Just to add to your point. A Rav has to consider Halacha and common sense, first and foremost.

23

 Oct 29, 2008 at 12:04 AM Anonymous Says:

When the book is ready for publication, please do the following. 1. Let me know, 2. Make sure that you let us know not only who gave an endorsement, but also who refused to give an endorsement and why. This kind of a book translated into all languages that Jews communicate in is highly overdue. Much misery and devastation is suffered daily because of this by many folks all over the world for the rest of their lives.

24

 Oct 29, 2008 at 08:57 AM tzoorba Says:

Rabbi Eidensohn says

"This view says that one man can harm another man – even though G-d doesn’t want it to happen. This is the view not only of Rishonim but is that expressed in Michtav M’Eliyahu, the Netziv citing the Zohar, it is also the view of the Maharal. Thus I told her, G-d did not want it to happen but He gives free-will to man, He does not stop man from acting. "

This is certainly not the view of all the Rishonim. Rav Yeruchem Levovitz z"l, the Mirrer mashgiach, disagrees with this interpretation of the Rishonim. He discusses this in Parshas Haazinu in Daas Chochma umusar in the topic hashgacha clalis vehashgacha pratis. The majority of current baalei hashkafo also agree with Rav Yeruchem that Hashem is directly in charge of every event that happens to any person and will not allow things to happen at random because of the bechira of another person.

Certain bad events are not in the nature of punishment but rather they are a form of a test (that the person will not be faulted for not passing initially). Others, such as the death of infants, are because Hashem wants to preserve free will and he will provide a special reward in the world to come to those children for being placed in this situation.

25

 Oct 29, 2008 at 03:11 PM Daniel Eidensohn Says:

Reply to #24  
tzoorba Says:

Rabbi Eidensohn says

"This view says that one man can harm another man – even though G-d doesn’t want it to happen. This is the view not only of Rishonim but is that expressed in Michtav M’Eliyahu, the Netziv citing the Zohar, it is also the view of the Maharal. Thus I told her, G-d did not want it to happen but He gives free-will to man, He does not stop man from acting. "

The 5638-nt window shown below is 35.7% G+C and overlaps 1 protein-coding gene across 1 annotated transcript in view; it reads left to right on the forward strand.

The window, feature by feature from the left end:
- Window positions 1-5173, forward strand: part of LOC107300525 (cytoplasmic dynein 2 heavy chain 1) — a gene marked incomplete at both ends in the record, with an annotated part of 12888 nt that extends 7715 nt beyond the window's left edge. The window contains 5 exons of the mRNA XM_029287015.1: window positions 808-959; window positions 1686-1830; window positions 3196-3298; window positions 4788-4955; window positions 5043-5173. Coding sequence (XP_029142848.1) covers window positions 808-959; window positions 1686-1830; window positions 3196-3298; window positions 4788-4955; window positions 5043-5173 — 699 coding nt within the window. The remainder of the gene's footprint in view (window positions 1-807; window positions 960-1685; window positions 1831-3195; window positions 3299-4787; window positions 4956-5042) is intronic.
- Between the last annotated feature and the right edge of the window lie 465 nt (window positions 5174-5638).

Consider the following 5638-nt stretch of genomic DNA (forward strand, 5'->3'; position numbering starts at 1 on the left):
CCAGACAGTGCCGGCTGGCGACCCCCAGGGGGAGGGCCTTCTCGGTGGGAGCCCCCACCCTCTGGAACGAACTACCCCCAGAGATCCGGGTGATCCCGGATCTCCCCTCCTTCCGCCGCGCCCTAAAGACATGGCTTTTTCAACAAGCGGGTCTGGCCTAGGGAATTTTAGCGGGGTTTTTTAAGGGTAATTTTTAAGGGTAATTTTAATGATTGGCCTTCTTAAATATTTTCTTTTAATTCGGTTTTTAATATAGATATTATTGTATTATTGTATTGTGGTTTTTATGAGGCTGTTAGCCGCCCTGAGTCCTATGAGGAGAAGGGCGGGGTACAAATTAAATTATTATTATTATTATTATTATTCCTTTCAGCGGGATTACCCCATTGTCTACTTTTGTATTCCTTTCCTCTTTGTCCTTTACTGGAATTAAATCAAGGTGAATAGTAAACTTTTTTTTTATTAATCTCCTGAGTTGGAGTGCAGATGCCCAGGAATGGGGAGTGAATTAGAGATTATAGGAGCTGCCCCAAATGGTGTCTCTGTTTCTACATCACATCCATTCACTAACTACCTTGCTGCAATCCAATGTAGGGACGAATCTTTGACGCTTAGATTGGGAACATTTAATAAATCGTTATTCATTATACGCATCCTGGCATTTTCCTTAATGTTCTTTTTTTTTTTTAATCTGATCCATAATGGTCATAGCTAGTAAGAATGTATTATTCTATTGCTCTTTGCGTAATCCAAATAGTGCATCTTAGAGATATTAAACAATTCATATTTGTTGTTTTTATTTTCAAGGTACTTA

This is certainly not the view of all the Rishonim. Rav Yeruchem Levovitz z"l, the Mirrer mashgiach, disagrees with this interpretation of the Rishonim. He discusses this in Parshas Haazinu in Daas Chochma umusar in the topic hashgacha clalis vehashgacha pratis. The majority of current baalei hashkafo also agree with Rav Yeruchem that Hashem is directly in charge of every event that happens to any person and will not allow things to happen at random because of the bechira of another person.

Certain bad events are not in the nature of punishment but rather they are a form of a test (that the person will not be faulted for not passing initially). Others, such as the death of infants, are because Hashem wants to preserve free will and he will provide a special reward in the world to come to those children for being placed in this situation.

"This is certainly not the view of all the Rishonim. Rav Yeruchem Levovitz z"l, the Mirrer mashgiach, disagrees with this interpretation of the Rishonim."

So? Rav Dessler disagrees with him. The Lubavitcher Rebbe also disagrees with him. As do most authoritative discussion of this issue.
But of all that I presented why is Rav Yeruchem's revisionism of such significance? You must obviously agree that what I said is a legitimate point of view - even if you personally don't like it! My concern was merely illustrating the point that people subject to abuse have to be treated as individuals - even as to the appropriate hashgofa.

26

Sign-in to post a comment

Click here to sign-in.

Scroll Up
Advertisements:
Sell your scrap gold and broken jewelry and earn hard cash sell gold today!